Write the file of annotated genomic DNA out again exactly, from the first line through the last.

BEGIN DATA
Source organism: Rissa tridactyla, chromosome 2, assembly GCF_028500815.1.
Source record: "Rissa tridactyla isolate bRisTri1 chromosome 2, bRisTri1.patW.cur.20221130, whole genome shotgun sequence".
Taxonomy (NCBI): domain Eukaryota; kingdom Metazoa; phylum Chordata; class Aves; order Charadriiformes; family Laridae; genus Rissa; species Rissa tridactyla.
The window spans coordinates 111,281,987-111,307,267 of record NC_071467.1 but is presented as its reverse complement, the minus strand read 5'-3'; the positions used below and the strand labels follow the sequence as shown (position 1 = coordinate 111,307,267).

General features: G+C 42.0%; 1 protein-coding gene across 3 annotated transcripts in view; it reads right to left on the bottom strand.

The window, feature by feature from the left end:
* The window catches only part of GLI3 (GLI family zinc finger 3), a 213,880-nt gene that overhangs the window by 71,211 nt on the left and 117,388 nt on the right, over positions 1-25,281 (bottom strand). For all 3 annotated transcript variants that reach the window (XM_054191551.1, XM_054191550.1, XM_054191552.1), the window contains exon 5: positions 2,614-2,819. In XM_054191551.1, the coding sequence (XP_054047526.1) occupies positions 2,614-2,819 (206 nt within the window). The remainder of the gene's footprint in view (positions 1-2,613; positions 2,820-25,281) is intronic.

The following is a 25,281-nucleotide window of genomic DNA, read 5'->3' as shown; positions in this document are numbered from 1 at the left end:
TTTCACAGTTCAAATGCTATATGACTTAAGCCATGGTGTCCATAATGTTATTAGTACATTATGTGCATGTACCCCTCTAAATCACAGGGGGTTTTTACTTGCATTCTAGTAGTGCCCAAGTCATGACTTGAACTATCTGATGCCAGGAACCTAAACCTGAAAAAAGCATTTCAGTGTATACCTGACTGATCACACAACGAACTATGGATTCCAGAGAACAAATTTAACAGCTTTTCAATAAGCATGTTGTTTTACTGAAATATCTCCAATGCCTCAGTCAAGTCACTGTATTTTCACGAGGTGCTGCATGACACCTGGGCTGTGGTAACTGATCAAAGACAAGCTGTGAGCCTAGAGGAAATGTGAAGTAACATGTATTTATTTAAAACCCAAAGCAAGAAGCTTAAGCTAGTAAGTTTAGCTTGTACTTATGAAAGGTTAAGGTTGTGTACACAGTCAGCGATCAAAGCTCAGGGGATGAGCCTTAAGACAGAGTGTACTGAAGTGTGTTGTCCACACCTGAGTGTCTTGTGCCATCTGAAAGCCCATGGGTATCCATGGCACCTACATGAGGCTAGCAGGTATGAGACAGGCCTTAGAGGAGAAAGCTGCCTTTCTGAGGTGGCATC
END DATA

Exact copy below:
Source organism: Rissa tridactyla, chromosome 2, assembly GCF_028500815.1.
Source record: "Rissa tridactyla isolate bRisTri1 chromosome 2, bRisTri1.patW.cur.20221130, whole genome shotgun sequence".
Taxonomy (NCBI): domain Eukaryota; kingdom Metazoa; phylum Chordata; class Aves; order Charadriiformes; family Laridae; genus Rissa; species Rissa tridactyla.
The window spans coordinates 111,281,987-111,307,267 of record NC_071467.1 but is presented as its reverse complement, the minus strand read 5'-3'; the positions used below and the strand labels follow the sequence as shown (position 1 = coordinate 111,307,267).

General features: G+C 42.0%; 1 protein-coding gene across 3 annotated transcripts in view; it reads right to left on the bottom strand.

The window, feature by feature from the left end:
* The window catches only part of GLI3 (GLI family zinc finger 3), a 213,880-nt gene that overhangs the window by 71,211 nt on the left and 117,388 nt on the right, over positions 1-25,281 (bottom strand). For all 3 annotated transcript variants that reach the window (XM_054191551.1, XM_054191550.1, XM_054191552.1), the window contains exon 5: positions 2,614-2,819. In XM_054191551.1, the coding sequence (XP_054047526.1) occupies positions 2,614-2,819 (206 nt within the window). The remainder of the gene's footprint in view (positions 1-2,613; positions 2,820-25,281) is intronic.

The following is a 25,281-nucleotide window of genomic DNA, read 5'->3' as shown; positions in this document are numbered from 1 at the left end:
TTTCACAGTTCAAATGCTATATGACTTAAGCCATGGTGTCCATAATGTTATTAGTACATTATGTGCATGTACCCCTCTAAATCACAGGGGGTTTTTACTTGCATTCTAGTAGTGCCCAAGTCATGACTTGAACTATCTGATGCCAGGAACCTAAACCTGAAAAAAGCATTTCAGTGTATACCTGACTGATCACACAACGAACTATGGATTCCAGAGAACAAATTTAACAGCTTTTCAATAAGCATGTTGTTTTACTGAAATATCTCCAATGCCTCAGTCAAGTCACTGTATTTTCACGAGGTGCTGCATGACACCTGGGCTGTGGTAACTGATCAAAGACAAGCTGTGAGCCTAGAGGAAATGTGAAGTAACATGTATTTATTTAAAACCCAAAGCAAGAAGCTTAAGCTAGTAAGTTTAGCTTGTACTTATGAAAGGTTAAGGTTGTGTACACAGTCAGCGATCAAAGCTCAGGGGATGAGCCTTAAGACAGAGTGTACTGAAGTGTGTTGTCCACACCTGAGTGTCTTGTGCCATCTGAAAGCCCATGGGTATCCATGGCACCTACATGAGGCTAGCAGGTATGAGACAGGCCTTAGAGGAGAAAGCTGCCTTTCTGAGGTGGCATC